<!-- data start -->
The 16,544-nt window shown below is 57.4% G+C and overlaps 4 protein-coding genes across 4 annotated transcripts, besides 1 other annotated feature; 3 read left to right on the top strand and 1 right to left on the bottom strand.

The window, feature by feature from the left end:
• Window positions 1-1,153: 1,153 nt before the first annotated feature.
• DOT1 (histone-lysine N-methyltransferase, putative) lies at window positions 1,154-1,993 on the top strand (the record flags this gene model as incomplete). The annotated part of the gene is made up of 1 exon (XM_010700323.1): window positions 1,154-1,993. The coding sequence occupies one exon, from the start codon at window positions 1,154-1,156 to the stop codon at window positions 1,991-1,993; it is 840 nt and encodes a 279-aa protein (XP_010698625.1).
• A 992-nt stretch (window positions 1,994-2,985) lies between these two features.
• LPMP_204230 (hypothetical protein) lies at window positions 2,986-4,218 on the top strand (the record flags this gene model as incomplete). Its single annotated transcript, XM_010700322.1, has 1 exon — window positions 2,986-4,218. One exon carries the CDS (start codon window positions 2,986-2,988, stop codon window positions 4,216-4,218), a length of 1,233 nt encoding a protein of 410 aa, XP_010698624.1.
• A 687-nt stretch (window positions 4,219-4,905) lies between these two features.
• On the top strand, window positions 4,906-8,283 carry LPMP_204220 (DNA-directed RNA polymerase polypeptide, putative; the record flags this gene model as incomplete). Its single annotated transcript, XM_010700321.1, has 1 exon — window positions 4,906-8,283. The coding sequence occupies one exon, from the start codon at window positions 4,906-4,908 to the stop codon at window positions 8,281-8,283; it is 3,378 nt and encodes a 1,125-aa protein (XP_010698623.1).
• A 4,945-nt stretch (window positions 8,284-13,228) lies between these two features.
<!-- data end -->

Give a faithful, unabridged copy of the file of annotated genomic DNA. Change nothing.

The 16,544-nt window shown below is 57.4% G+C and overlaps 4 protein-coding genes across 4 annotated transcripts, besides 1 other annotated feature; 3 read left to right on the top strand and 1 right to left on the bottom strand.

The window, feature by feature from the left end:
• Window positions 1-1,153: 1,153 nt before the first annotated feature.
• DOT1 (histone-lysine N-methyltransferase, putative) lies at window positions 1,154-1,993 on the top strand (the record flags this gene model as incomplete). The annotated part of the gene is made up of 1 exon (XM_010700323.1): window positions 1,154-1,993. The coding sequence occupies one exon, from the start codon at window positions 1,154-1,156 to the stop codon at window positions 1,991-1,993; it is 840 nt and encodes a 279-aa protein (XP_010698625.1).
• A 992-nt stretch (window positions 1,994-2,985) lies between these two features.
• LPMP_204230 (hypothetical protein) lies at window positions 2,986-4,218 on the top strand (the record flags this gene model as incomplete). Its single annotated transcript, XM_010700322.1, has 1 exon — window positions 2,986-4,218. One exon carries the CDS (start codon window positions 2,986-2,988, stop codon window positions 4,216-4,218), a length of 1,233 nt encoding a protein of 410 aa, XP_010698624.1.
• A 687-nt stretch (window positions 4,219-4,905) lies between these two features.
• On the top strand, window positions 4,906-8,283 carry LPMP_204220 (DNA-directed RNA polymerase polypeptide, putative; the record flags this gene model as incomplete). Its single annotated transcript, XM_010700321.1, has 1 exon — window positions 4,906-8,283. The coding sequence occupies one exon, from the start codon at window positions 4,906-4,908 to the stop codon at window positions 8,281-8,283; it is 3,378 nt and encodes a 1,125-aa protein (XP_010698623.1).
• A 4,945-nt stretch (window positions 8,284-13,228) lies between these two features.